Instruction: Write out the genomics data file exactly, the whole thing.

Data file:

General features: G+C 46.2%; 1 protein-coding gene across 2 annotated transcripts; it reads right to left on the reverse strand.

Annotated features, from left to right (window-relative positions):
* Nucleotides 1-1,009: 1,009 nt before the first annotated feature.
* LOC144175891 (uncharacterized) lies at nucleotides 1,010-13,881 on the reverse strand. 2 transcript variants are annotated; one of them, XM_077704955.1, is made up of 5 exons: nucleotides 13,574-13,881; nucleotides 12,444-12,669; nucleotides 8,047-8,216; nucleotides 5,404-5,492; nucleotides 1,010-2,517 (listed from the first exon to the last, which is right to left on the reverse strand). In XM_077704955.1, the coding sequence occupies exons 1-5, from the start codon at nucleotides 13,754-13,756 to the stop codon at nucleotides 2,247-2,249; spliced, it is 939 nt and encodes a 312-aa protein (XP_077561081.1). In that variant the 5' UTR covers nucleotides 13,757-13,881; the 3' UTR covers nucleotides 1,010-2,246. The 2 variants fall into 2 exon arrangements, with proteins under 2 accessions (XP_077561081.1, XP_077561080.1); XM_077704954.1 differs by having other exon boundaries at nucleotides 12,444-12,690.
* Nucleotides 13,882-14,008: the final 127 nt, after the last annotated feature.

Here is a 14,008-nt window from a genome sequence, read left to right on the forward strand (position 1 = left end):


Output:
General features: G+C 46.2%; 1 protein-coding gene across 2 annotated transcripts; it reads right to left on the reverse strand.

Annotated features, from left to right (window-relative positions):
* Nucleotides 1-1,009: 1,009 nt before the first annotated feature.
* LOC144175891 (uncharacterized) lies at nucleotides 1,010-13,881 on the reverse strand. 2 transcript variants are annotated; one of them, XM_077704955.1, is made up of 5 exons: nucleotides 13,574-13,881; nucleotides 12,444-12,669; nucleotides 8,047-8,216; nucleotides 5,404-5,492; nucleotides 1,010-2,517 (listed from the first exon to the last, which is right to left on the reverse strand). In XM_077704955.1, the coding sequence occupies exons 1-5, from the start codon at nucleotides 13,754-13,756 to the stop codon at nucleotides 2,247-2,249; spliced, it is 939 nt and encodes a 312-aa protein (XP_077561081.1). In that variant the 5' UTR covers nucleotides 13,757-13,881; the 3' UTR covers nucleotides 1,010-2,246. The 2 variants fall into 2 exon arrangements, with proteins under 2 accessions (XP_077561081.1, XP_077561080.1); XM_077704954.1 differs by having other exon boundaries at nucleotides 12,444-12,690.
* Nucleotides 13,882-14,008: the final 127 nt, after the last annotated feature.

Here is a 14,008-nt window from a genome sequence, read left to right on the forward strand (position 1 = left end):